Even under the best of circumstances, there are few incentives to become a cooperating witness in an extortion case in El Salvador. And, as one witness has found out, participation is no guarantee that anything will change.
He was tired. It had been going on for over a decade, and he decided that it was time to stop complaining just to his family and close friends about the systematic extortion of his bus route by the street gangs. It was time to make a formal complaint to the police and the Attorney General’s Office.
His initial contact was good, he told InSight Crime after agreeing to talk, provided we did not reveal his identity, his codename in the case, or the case in which he participated. Any part of this information could compromise him and his family. (To corroborate his story, InSight Crime had access to the case file, colleagues in other bus cooperatives, and others who participated in the investigation.)
In those first few meetings, he gave the detectives and prosecutors good information, the type they could build a case on, and they did. The case was against a bus operator and his gang accomplice for extortion and money laundering. The indictment says that the operator was the middle-man for the gang leader who systematically extorted the other bus owners along the same route.
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At some point, the gang leader began to use the interlocutor to obtain buses for himself and his family. The bus operator put some of these buses in his name, the indictment says. It was a fairly typical scheme, the type that showed how the gangs had gone from street hoodlums to a petty mafia. Numerous similar cases have been prosecuted.
With the help of the witness, the prosecutors listened to phone calls, obtained financial records, and tracked properties of the bus operator, his family, and the gang leader. They established that some of the purchase orders were falsified in order to launder some of the extortion proceeds. They found that the bus operator bought several cars and homes, one of which was bought with cash and converted into a motel.
The informant felt okay about the places where he met with officials, in particular one building where they could talk in relative privacy. The office is located in a place where gangs do not have a strong presence. To intimidate informants and find out who they are, gangs are known to post people on the edges of official buildings, places where witnesses speak to detectives and prosecutors. Gangs have also infiltrated police and prosecutors’ offices, so speaking in an open setting to an investigator can be uncomfortable and dangerous.
He worried, of course. The case was against a powerful clique, one that had dominated that bus route for years. The leader of the clique had already been charged with participating in the murders of 58 others, many of those because the leader and others in the gang suspected they were informants against the gang. He had also been charged with “terrorism” and drug trafficking-related crimes.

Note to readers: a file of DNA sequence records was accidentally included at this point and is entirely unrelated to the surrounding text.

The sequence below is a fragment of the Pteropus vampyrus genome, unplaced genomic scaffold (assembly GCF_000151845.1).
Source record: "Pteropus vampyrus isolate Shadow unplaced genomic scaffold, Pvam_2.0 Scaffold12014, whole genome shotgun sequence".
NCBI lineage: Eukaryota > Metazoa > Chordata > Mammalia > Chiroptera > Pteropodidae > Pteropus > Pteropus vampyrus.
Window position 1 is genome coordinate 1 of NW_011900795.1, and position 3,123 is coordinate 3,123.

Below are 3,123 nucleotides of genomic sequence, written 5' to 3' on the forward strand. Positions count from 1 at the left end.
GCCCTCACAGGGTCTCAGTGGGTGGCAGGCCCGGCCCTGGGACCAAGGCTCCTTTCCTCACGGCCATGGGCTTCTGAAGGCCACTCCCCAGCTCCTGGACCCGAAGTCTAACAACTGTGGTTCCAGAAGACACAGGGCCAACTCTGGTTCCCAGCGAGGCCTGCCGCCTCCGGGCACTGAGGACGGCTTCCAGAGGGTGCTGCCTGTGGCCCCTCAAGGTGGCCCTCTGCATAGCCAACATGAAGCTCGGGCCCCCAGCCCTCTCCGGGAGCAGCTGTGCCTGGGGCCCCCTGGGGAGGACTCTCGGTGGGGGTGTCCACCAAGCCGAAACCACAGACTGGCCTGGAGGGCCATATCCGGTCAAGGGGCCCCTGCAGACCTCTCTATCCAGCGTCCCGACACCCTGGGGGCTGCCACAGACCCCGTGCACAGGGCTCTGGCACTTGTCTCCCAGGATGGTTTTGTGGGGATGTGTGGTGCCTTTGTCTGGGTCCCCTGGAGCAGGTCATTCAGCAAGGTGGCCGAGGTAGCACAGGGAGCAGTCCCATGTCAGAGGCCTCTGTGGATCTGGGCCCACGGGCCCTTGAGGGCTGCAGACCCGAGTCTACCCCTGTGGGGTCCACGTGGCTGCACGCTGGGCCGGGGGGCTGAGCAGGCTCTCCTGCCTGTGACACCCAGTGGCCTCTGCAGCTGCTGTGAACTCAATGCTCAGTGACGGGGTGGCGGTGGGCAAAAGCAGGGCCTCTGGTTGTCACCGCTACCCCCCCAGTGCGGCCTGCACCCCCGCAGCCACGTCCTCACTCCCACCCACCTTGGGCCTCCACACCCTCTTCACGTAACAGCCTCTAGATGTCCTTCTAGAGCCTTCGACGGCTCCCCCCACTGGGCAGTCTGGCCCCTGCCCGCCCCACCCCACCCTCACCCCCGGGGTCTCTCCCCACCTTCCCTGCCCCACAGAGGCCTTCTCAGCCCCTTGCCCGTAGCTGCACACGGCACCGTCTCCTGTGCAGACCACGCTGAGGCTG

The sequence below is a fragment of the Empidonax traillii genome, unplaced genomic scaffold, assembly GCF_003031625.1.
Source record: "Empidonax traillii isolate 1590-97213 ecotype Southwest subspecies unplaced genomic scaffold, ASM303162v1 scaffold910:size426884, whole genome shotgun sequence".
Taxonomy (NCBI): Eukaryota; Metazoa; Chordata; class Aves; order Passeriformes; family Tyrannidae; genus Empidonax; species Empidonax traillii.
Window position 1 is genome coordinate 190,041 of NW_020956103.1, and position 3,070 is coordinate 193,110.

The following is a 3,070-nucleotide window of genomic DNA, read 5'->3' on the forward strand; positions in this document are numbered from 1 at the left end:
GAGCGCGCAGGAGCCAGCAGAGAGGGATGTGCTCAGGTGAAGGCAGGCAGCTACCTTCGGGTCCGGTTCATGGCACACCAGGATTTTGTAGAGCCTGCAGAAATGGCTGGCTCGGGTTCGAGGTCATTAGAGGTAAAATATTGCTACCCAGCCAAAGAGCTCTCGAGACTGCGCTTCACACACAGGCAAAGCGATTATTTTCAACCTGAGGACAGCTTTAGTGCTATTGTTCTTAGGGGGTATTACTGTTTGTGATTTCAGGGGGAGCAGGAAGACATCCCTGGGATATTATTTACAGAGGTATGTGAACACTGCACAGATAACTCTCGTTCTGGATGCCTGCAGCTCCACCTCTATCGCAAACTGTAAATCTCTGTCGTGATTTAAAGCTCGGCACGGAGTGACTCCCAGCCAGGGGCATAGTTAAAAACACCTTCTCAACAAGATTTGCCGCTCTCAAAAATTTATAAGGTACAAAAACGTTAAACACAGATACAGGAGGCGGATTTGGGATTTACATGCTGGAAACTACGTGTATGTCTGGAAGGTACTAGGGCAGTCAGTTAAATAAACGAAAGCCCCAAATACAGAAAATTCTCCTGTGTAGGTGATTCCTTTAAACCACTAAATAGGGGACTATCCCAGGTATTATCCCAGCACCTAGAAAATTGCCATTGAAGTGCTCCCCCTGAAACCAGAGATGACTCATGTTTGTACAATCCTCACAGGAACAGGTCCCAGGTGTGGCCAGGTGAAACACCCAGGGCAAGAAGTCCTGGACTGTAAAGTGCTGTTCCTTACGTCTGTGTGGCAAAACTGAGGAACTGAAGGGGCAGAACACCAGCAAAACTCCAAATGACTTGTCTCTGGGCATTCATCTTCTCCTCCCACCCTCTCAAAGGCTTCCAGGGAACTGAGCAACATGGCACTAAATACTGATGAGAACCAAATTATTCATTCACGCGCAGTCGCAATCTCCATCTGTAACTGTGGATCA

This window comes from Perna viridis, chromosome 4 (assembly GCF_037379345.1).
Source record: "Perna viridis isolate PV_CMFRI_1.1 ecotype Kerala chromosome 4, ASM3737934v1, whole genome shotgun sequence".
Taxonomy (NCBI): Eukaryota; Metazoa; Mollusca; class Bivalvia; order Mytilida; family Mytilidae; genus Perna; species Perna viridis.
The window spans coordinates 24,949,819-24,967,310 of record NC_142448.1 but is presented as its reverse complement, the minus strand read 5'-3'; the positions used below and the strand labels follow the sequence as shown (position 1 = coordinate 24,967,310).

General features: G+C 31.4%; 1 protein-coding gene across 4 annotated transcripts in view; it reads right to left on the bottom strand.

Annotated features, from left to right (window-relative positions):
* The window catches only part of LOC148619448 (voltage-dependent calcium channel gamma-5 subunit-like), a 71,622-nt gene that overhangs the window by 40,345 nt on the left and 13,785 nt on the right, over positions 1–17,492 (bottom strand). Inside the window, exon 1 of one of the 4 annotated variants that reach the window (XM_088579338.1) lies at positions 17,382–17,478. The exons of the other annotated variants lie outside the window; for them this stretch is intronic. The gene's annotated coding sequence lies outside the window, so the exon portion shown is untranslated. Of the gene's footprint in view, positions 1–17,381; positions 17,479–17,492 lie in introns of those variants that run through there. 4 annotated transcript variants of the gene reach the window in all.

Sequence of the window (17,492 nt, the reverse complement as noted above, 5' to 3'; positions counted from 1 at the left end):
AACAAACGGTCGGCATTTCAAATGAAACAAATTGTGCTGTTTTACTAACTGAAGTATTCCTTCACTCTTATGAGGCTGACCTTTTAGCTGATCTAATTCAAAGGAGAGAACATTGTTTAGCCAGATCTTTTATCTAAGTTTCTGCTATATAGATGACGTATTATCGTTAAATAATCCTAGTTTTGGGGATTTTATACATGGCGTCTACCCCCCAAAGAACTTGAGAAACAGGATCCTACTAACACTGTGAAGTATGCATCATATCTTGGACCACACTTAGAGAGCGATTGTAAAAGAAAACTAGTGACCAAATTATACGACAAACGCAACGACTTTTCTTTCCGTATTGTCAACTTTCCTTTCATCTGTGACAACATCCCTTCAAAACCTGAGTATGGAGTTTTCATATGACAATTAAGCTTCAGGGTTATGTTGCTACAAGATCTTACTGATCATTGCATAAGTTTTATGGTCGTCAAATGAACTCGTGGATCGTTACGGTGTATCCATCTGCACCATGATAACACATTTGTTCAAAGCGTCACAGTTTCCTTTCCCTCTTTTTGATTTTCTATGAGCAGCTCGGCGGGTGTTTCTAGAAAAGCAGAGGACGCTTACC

For the trial, the informant was going to be gone for a few days and needed a cover story for his fellow bus operators. The prosecutors told him they could help with a tourist visa to the US, but when that was slow in coming, he asked them if they could get him to the border with Guatemala, or get some kind of stamp on his passport. It never happened, and that worried him.
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Instead, around the time of the trial, they took him to a hotel. The day before he was to testify, he says they picked him up and drove him to a prosecutor’s office. The car did not have tinted windows and that worried him. At the office, they did a role play to prepare him for trial. The prosecutor yelled, tried to rattle him. It reminded him of a television show.
The next day, he gave testimony. His face was covered on the way in, but the judge and his secretary saw his face. That worried him too.
The case proceeded, and his worries grew. Other bus operators and owners were asking questions about his absence. He had nothing on his passport, but he told them he’d gone out of the country for a workshop. One of them asked to see his passport, but he managed to change the subject and the colleague seemed to forget about it.
Meanwhile, other cases popped up. He decided, perhaps against his better judgment at that point, to help on two extortion cases. A third case is a homicide; he is not helping with that one, he says, because he doesn’t have any privileged information. And that one really worries him.
In all, it has taken nearly three years for the original extortion case to snake through the system. At the beginning, he was hopeful, optimistic even. In addition to his testimony, they have testimonies from police and an accountant. They have documents to show the money laundering. They have intercepted phone calls to show the relationship between the bus operator and the gang leader.
But the case has taken a turn for the worse. Though a judgment in their case is expected in the coming weeks, they were given ankle bracelets and let out of jail. That has worried him the most.
Illustration: Juan José Restrepo
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